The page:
Albertans in B.C. border towns find hostile reception at times due to COVID-19 worries
Woman with red-and-white licence plate reports receiving 'go home' note
As Albertans seek weekend mountain getaways, some are finding their presence in B.C. border communities isn't always warmly welcomed.
Jessica Grey, who has lived in Golden, B.C., for 15 years, was recently driving her mother-in-law's car with an Alberta licence plate. She says she came out of a grocery store to find a sticky note on the vehicle that read, "Go home."
"To be honest, I haven't driven the Alberta-registered car since," Grey told the Calgary Eyeopener. "I don't want this car to be scratched or damaged by anyone."
Grey posted the note to Facebook and received nearly 300 comments. Some have said they've experienced similar interactions and even had damage done to their cars. Others said they were staying away this summer to respect health guidelines to limit travel.
Those living near Alberta's western boundary appear to be keenly aware that the province — and especially Calgary — have battled several large outbreaks recently.
British Columbia RCMP say officers are watching out for COVID-19 disputes. Although they have received no such complaints in Golden as of Friday, they have received two reports in other communities.
Police said that in April, a man in Columbia Valley spat at a vehicle with an Alberta plate. On May 18, a man in Trail verbally confronted a woman with an Alberta licence plate, RCMP said.
"The male was worried about the possible COVID transmission from Alberta. The female had been living in B.C. and had not yet changed over to B.C. licence plates," the news release said.
Non-essential travel discouraged
Officials are discouraging all non-essential travel between provinces but ask that people practise understanding. Earlier this week, the B.C. government also announced it would follow Alberta's lead by limiting camping reservations to residents only.
"The B.C. RCMP are mindful that many British Columbians and Albertans alike reside in one province and commute to the neighbouring province for essential work," the RCMP said in a statement.
"The public should respect that they may not have all the information regarding someone's personal circumstances or purpose for being outside of their home province."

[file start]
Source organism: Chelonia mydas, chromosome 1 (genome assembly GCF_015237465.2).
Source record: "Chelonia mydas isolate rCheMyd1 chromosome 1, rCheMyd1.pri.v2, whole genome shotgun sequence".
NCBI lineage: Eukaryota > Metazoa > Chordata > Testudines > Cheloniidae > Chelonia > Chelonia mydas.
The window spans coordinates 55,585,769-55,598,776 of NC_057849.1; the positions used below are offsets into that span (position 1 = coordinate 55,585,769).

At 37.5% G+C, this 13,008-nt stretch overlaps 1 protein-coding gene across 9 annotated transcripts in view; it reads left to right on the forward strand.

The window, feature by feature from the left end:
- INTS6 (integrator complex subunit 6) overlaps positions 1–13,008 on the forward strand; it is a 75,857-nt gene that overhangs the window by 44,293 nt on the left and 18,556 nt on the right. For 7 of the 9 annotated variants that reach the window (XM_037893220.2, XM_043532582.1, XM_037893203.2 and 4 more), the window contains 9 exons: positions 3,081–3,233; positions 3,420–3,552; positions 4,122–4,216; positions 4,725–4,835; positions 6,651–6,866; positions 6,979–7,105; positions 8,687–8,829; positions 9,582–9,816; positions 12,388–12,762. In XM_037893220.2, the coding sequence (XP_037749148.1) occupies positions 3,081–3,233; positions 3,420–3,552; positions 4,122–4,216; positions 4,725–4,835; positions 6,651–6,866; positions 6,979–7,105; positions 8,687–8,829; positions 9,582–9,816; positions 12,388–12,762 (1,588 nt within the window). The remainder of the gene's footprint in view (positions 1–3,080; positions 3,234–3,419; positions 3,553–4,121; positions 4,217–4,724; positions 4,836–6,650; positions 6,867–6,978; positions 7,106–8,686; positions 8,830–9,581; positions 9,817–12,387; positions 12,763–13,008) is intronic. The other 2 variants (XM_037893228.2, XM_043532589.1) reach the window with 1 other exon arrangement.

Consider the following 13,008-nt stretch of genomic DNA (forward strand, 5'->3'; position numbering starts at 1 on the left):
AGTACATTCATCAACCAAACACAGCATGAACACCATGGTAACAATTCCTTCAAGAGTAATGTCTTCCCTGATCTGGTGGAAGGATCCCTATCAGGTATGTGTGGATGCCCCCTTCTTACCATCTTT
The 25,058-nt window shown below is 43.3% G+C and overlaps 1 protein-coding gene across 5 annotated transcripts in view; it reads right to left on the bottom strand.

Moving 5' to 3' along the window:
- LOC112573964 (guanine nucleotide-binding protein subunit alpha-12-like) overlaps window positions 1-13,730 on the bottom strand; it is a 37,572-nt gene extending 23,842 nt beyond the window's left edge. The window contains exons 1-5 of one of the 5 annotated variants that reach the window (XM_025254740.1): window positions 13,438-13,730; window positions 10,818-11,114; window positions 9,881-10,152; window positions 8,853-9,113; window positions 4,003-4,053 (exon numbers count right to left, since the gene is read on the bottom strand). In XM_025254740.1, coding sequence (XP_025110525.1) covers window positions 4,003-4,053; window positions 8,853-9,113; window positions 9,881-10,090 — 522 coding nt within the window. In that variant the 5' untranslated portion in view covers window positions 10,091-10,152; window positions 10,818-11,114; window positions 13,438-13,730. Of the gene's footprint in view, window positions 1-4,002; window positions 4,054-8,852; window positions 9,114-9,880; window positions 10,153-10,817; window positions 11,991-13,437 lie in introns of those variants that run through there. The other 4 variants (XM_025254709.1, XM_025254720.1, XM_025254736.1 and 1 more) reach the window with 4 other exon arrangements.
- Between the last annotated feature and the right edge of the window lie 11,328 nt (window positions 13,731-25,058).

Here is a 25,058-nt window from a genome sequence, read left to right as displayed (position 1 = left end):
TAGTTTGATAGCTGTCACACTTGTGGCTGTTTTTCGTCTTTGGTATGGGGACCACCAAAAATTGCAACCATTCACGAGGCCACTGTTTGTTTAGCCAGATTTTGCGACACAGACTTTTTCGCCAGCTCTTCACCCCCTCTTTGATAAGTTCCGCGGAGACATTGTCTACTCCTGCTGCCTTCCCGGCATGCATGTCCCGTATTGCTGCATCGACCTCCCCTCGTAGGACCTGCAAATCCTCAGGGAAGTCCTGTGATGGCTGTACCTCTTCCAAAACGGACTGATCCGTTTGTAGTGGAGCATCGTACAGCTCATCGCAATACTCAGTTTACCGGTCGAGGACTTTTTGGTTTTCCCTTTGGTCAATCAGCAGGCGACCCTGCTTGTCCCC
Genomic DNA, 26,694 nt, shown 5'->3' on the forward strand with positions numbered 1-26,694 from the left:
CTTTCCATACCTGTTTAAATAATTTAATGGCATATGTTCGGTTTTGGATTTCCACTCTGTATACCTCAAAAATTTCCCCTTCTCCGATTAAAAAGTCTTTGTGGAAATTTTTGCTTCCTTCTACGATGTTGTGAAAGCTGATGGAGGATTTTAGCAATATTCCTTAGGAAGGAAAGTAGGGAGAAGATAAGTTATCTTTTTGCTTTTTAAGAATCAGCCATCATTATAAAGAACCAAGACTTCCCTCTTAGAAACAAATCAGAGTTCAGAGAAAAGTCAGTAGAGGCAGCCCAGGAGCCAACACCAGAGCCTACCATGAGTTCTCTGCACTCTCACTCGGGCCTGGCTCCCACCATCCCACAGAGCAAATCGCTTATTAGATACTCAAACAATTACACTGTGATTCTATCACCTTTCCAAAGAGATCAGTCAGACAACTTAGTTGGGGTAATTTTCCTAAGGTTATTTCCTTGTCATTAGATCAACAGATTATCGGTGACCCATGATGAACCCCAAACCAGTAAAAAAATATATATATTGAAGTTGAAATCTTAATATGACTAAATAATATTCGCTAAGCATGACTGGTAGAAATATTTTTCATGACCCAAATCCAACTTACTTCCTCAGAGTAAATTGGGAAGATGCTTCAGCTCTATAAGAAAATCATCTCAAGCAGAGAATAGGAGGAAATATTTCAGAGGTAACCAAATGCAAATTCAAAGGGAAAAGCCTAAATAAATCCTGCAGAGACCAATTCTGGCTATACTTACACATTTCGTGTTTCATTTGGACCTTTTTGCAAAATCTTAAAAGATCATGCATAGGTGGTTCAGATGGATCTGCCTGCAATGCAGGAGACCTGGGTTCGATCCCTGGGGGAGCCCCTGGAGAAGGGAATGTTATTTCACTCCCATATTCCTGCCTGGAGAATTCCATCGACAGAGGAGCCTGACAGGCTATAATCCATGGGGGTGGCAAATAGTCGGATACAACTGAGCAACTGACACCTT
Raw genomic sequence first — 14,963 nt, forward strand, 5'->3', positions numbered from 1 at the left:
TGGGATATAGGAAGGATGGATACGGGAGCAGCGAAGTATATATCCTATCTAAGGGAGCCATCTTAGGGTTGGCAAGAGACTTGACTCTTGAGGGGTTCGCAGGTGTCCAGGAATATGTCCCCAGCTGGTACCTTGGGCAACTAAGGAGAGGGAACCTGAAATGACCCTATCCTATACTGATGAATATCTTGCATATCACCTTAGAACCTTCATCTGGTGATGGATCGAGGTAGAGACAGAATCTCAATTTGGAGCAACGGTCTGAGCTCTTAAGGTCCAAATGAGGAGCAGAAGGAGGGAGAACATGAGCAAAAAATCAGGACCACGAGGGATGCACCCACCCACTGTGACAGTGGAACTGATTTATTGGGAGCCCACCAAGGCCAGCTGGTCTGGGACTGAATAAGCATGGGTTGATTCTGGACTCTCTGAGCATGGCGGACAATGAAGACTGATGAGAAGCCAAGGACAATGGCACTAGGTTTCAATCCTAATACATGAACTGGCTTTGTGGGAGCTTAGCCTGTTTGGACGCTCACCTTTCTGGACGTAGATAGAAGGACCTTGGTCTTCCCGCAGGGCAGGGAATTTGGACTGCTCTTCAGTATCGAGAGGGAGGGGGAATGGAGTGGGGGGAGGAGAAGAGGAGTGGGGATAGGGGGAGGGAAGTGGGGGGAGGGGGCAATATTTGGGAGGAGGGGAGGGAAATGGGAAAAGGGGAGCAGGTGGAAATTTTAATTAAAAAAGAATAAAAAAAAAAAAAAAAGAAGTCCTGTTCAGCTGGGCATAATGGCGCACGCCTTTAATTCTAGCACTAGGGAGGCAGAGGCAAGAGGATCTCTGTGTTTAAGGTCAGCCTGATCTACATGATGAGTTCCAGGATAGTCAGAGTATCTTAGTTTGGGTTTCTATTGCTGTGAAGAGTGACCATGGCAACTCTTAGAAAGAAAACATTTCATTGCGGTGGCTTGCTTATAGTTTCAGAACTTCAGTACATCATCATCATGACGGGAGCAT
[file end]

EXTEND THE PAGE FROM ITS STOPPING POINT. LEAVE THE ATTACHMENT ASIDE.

Grey said she has spoken to some of her neighbours who also have Alberta-registered vehicles, and said they have chosen to park their cars indoors to avoid negative interactions and vandalism.
"You're actually fearing that something like this will happen," she said.
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British Columbia's chief medical officer of health, Dr. Bonnie Henry, echoed the RCMP on Tuesday by noting that Alberta and B.C. are very integrated and share workers, families and industries. That's why, she said, it's not "practical" to restrict travel between the provinces.
"We are leaving it up to people's good behaviour, and for the most part, that has worked," Henry said.
"And we can't assume just because we see an Alberta licence plate that somebody is a visitor. It could be somebody who works here who lives in Alberta or vice versa."
Some welcome visitors
In Radium, Debra Keller and her husband are hoping more Albertans do come to their town. They own Leo Burrito and say they'd appreciate more business.
Old Salzburg, the restaurant next door to Leo Burrito, put out a sign that reads "Welcome back Alberta!"
Other businesses in town did the same and Keller said she and her husband support the move.
"Before he had put that sign up, people were coming in or they were phoning in and saying, 'Do you have an issue with Albertans?' And we were like, 'No, of course not,'" Keller said.
"I think it's just some of those people that are just paranoid," she said, referring to nervousness around catching COVID-19.
John Schnare in Nelson, B.C., said he's watched more and more Alberta licence plates arrive in his community since Easter.
He has a hard time believing all of them were in town for essential needs but hopes that regular vacationers will choose to stay home and avoid potentially spreading COVID-19 to his community.
"It's disappointing to see that people would choose to take a vacation in a rural area. We don't always have really significant medical services and emergency services necessary to deal with an outbreak," Schnare said.
"It wouldn't make any difference whether I'm not anti-Albertan or anything."
He said if someone from the State of Washington came to town for vacation, he would consider that visit to be irresponsible, as well.
With files from Danielle Nerman and the Calgary Eyeopener.